Divided Belgium ushers in new king


Belgium’s King Albert 2nd and Crown Prince Philippe dance as they attend the “Bal National,” an evening of concerts on the eve of National Day in the Marolles
neighborhood of Brussels, on Saturday. AFP PHOTO

BRUSSELS: Belgium turns a page of history on Sunday (Monday in Manila), ushering in its seventh king, Philippe, on a day of celebrations against a backdrop of continuing concern over the future of a divided nation.

At noon, Philippe, 53, dressed in full military uniform, will take his oath of office in the country’s three official languages—French, Flemish and German—before Parliament.

He takes over from his 79-year-old father Albert 2nd, who formally abdicates at 8:30 a.m. in Manila, after 20 years on the throne, before an invited audience of some 250 dignitaries—none of them foreign royals—at the palace.

The new sovereign will be seated on a throne to become king but will have no crown nor sceptre as these are not part of Belgium’s royal regalia.

In the first row of guests will be his wife Mathilde and their four young children, including the oldest, Elisabeth, who at almost 12 becomes at the same moment the country’s first female heir to the throne ahead of her brothers.

Albert, who is abdicating because of his age and failing health, was not originally expected to become king but was forced to step up in 1993 following the sudden death of his elder brother Baudouin.

Worries persist that the shy and often awkward prince Philippe may lack the political skills and gumption of his father to maintain unity in a nation divided between its Flemish- and French-speaking halves.

Mathilde, a popular, outgoing 40-year-old who will be Belgium’s first home-grown queen, is seen as his best asset in the couple’s campaign to win the hearts of their 11.5 million people.

In a farewell address to the nation Saturday, Albert said that as both king and a father, his “very dear wish” was that Belgians offer their “support” to Philippe and Mathilde.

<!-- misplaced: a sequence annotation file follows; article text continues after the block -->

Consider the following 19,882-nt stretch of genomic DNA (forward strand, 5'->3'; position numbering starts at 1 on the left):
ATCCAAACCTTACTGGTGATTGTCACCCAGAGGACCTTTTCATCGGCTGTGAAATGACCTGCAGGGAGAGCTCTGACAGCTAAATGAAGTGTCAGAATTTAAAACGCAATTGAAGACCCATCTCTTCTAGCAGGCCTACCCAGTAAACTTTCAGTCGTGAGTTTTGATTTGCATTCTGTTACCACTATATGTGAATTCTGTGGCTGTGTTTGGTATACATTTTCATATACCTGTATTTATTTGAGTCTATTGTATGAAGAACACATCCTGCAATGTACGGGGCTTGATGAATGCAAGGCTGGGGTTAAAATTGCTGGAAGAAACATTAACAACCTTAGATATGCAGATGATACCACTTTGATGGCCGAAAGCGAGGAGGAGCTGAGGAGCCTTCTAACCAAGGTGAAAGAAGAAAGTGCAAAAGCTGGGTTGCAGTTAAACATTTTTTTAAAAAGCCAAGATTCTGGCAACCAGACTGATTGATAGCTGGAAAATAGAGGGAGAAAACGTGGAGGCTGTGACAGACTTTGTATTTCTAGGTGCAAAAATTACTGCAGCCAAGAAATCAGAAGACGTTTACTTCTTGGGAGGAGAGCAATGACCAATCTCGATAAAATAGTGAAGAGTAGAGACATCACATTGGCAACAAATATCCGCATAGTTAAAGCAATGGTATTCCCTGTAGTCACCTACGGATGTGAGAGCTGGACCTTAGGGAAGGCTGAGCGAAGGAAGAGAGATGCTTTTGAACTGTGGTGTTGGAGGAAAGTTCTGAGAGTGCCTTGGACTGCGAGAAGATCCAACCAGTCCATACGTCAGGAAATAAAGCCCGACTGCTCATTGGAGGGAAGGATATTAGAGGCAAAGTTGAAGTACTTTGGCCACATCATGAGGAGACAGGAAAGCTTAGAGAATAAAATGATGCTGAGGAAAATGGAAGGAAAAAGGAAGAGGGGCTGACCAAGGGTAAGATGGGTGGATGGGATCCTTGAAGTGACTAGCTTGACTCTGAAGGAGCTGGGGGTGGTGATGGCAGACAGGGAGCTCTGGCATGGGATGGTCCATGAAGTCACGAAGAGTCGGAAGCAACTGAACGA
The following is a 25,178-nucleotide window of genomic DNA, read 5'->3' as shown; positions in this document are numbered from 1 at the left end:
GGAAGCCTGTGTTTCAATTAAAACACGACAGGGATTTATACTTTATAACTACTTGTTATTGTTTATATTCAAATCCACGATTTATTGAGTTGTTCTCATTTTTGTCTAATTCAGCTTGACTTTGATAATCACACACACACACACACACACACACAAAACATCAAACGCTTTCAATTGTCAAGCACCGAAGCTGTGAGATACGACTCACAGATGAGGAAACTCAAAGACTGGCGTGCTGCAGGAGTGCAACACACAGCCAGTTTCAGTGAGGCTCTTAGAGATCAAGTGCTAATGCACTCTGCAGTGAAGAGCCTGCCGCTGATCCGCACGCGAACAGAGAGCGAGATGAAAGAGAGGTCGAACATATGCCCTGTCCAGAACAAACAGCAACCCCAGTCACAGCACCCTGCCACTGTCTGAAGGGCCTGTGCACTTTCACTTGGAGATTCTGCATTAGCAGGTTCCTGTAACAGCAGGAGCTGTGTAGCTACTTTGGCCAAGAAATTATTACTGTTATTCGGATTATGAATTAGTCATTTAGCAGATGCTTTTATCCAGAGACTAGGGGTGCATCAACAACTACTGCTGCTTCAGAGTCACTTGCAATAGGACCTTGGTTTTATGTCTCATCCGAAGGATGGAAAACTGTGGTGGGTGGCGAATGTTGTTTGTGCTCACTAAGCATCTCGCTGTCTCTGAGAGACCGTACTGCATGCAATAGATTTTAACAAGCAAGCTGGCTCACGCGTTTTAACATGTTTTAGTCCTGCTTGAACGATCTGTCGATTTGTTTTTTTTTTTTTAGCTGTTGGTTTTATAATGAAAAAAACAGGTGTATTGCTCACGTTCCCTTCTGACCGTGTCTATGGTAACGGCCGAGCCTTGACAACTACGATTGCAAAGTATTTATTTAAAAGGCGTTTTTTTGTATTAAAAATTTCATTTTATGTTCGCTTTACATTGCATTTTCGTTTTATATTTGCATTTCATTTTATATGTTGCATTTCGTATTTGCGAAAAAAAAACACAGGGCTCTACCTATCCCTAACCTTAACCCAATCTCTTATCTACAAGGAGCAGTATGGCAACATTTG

“They form an excellent couple at the service of our country,” he said.

But while the French-speakers of the south remain largely royalist, Flemish-speaking Flanders, home to 60 percent of the population, has cooled. There, the powerful separatist N-VA party favors a republic, or at least a royal as figurehead only.

In the last decades, severe tensions across the linguistic divide in a country that hosts key global institutions such as the European Union and North Atlantic Treaty Organization have seen it morph progressively into a federal state that devolves increasing powers to its language-based regions.

During his two decades at the helm, Albert 2nd helped steer the country through several crises and avoid break-up. He played a key role to end its longest political crisis in 2010-2011 when it went a record-breaking 541 days without a government.

In his speech on Saturday, he said his first wish as he stepped down was to see Belgium “retain its cohesion.”

“I am convinced that maintaining the cohesion of our Federal state is vital, not only for our quality of life together, which requires dialogue, but also so as to preserve the well-being of all,” Albert said.



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